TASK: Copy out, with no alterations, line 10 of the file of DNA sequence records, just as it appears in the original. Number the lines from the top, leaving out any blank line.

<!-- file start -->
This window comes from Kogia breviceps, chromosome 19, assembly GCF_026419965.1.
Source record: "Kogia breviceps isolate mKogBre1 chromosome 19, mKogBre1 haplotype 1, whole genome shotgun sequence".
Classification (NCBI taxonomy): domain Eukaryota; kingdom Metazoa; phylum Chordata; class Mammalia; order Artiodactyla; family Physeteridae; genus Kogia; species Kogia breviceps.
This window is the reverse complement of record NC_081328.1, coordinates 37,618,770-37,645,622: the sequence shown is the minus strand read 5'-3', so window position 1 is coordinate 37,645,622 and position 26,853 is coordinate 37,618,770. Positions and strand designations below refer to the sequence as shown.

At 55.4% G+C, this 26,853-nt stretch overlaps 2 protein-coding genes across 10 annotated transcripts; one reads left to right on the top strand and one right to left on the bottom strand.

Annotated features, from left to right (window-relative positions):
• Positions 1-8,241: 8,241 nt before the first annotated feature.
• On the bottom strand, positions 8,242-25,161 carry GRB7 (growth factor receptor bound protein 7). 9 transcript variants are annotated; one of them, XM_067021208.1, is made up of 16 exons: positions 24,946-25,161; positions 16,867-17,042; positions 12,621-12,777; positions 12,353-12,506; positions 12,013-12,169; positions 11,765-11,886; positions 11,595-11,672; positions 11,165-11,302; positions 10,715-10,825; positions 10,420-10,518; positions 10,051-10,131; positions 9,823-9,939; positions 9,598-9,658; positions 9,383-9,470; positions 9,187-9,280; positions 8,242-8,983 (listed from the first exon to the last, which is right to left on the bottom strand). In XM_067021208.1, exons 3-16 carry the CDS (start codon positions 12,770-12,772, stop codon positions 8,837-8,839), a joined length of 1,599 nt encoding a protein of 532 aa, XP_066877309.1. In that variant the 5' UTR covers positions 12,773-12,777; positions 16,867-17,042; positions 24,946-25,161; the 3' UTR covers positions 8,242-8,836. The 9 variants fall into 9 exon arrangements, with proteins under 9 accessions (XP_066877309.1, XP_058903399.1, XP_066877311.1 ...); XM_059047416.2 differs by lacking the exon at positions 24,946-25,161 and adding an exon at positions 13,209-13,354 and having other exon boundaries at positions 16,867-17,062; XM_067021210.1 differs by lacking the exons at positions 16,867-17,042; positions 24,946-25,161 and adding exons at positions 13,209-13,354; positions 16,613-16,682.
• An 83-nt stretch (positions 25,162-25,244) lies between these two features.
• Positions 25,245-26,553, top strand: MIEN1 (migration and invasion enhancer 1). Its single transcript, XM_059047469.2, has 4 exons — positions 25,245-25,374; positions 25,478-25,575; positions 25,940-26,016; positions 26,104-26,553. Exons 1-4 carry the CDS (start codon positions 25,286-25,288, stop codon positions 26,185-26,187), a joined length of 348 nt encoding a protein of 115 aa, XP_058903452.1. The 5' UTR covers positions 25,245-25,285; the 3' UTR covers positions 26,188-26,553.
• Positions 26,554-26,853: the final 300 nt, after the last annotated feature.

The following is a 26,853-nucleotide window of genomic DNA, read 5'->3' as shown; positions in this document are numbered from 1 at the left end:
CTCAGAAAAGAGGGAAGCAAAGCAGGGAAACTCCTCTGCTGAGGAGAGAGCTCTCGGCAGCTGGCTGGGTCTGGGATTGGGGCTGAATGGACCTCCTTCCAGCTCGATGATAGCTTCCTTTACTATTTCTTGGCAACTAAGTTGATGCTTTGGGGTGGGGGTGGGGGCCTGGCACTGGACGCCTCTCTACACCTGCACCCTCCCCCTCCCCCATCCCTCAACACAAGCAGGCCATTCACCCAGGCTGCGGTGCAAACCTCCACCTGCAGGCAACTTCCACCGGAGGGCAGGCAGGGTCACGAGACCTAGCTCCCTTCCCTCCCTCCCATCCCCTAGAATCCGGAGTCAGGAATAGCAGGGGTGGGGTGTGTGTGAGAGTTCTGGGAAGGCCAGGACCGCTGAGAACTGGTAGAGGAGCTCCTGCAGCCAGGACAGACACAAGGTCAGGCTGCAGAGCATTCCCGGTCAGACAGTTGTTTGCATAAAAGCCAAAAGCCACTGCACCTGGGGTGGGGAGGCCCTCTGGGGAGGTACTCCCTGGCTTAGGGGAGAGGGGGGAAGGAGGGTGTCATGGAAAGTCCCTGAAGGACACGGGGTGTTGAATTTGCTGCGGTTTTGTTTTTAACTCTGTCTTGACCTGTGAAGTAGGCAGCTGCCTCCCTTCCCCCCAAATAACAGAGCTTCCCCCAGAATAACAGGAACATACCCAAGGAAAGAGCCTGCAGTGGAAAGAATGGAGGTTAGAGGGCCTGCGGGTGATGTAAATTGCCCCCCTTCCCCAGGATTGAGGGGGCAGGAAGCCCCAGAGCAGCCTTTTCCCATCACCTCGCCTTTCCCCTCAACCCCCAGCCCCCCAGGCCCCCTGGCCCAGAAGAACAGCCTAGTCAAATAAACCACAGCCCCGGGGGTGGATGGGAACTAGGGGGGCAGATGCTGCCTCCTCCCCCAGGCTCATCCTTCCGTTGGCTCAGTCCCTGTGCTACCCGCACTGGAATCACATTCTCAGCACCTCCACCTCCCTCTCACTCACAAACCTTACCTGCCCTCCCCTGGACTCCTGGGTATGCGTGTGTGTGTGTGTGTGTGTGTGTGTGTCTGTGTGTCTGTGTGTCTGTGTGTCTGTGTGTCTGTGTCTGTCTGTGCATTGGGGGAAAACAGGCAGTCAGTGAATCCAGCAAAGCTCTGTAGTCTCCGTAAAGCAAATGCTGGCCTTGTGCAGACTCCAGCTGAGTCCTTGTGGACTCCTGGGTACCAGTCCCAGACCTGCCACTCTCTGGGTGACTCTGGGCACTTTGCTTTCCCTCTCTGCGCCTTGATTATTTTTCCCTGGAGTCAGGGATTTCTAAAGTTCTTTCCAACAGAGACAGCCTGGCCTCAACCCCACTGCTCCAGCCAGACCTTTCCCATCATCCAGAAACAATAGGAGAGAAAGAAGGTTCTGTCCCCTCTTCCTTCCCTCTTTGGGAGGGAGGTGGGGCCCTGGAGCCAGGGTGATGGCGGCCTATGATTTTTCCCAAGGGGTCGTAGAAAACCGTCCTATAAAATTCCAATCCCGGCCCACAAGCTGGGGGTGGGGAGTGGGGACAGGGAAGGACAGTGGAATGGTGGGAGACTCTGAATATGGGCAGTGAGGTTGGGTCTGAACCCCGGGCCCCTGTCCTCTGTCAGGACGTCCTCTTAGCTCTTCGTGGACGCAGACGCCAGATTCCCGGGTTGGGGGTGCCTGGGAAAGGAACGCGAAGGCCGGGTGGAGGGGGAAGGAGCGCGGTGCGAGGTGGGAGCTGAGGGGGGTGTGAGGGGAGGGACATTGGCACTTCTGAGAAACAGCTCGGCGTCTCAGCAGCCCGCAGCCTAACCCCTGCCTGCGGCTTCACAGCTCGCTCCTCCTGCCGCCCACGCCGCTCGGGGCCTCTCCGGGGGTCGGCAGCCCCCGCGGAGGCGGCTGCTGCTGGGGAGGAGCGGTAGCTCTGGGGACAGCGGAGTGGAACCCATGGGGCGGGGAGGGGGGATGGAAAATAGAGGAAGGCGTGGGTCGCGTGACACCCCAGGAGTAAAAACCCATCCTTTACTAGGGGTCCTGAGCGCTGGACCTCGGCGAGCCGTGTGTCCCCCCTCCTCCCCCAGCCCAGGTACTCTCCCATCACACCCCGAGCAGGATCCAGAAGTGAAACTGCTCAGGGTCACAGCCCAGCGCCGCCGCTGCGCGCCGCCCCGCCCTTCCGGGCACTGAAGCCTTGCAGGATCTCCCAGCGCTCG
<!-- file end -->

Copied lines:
• Positions 25,245-26,553, top strand: MIEN1 (migration and invasion enhancer 1). Its single transcript, XM_059047469.2, has 4 exons — positions 25,245-25,374; positions 25,478-25,575; positions 25,940-26,016; positions 26,104-26,553. Exons 1-4 carry the CDS (start codon positions 25,286-25,288, stop codon positions 26,185-26,187), a joined length of 348 nt encoding a protein of 115 aa, XP_058903452.1. The 5' UTR covers positions 25,245-25,285; the 3' UTR covers positions 26,188-26,553.